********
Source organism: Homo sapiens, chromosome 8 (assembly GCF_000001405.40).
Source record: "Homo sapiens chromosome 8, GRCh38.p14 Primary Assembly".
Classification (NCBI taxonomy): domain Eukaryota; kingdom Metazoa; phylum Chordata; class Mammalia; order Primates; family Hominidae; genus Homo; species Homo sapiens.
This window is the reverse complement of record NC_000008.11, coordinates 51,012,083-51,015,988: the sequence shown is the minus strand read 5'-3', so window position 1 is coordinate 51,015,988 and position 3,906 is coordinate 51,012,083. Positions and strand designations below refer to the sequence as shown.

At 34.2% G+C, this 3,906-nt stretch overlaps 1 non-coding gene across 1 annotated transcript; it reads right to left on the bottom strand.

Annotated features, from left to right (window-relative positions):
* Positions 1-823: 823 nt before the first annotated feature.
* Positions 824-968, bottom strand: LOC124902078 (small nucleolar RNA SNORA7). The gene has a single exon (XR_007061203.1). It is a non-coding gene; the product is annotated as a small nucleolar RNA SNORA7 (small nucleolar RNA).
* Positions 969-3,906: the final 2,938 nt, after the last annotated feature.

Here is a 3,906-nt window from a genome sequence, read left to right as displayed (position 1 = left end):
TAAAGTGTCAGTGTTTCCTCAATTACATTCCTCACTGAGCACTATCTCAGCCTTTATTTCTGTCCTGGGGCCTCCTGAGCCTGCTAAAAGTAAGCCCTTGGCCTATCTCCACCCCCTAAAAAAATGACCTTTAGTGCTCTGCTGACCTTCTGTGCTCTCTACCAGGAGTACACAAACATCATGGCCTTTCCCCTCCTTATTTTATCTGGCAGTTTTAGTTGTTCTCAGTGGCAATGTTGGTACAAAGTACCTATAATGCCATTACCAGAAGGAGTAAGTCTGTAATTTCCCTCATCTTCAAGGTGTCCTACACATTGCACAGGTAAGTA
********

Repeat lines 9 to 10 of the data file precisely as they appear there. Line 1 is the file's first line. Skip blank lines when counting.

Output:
* Positions 969-3,906: the final 2,938 nt, after the last annotated feature.

Here is a 3,906-nt window from a genome sequence, read left to right as displayed (position 1 = left end):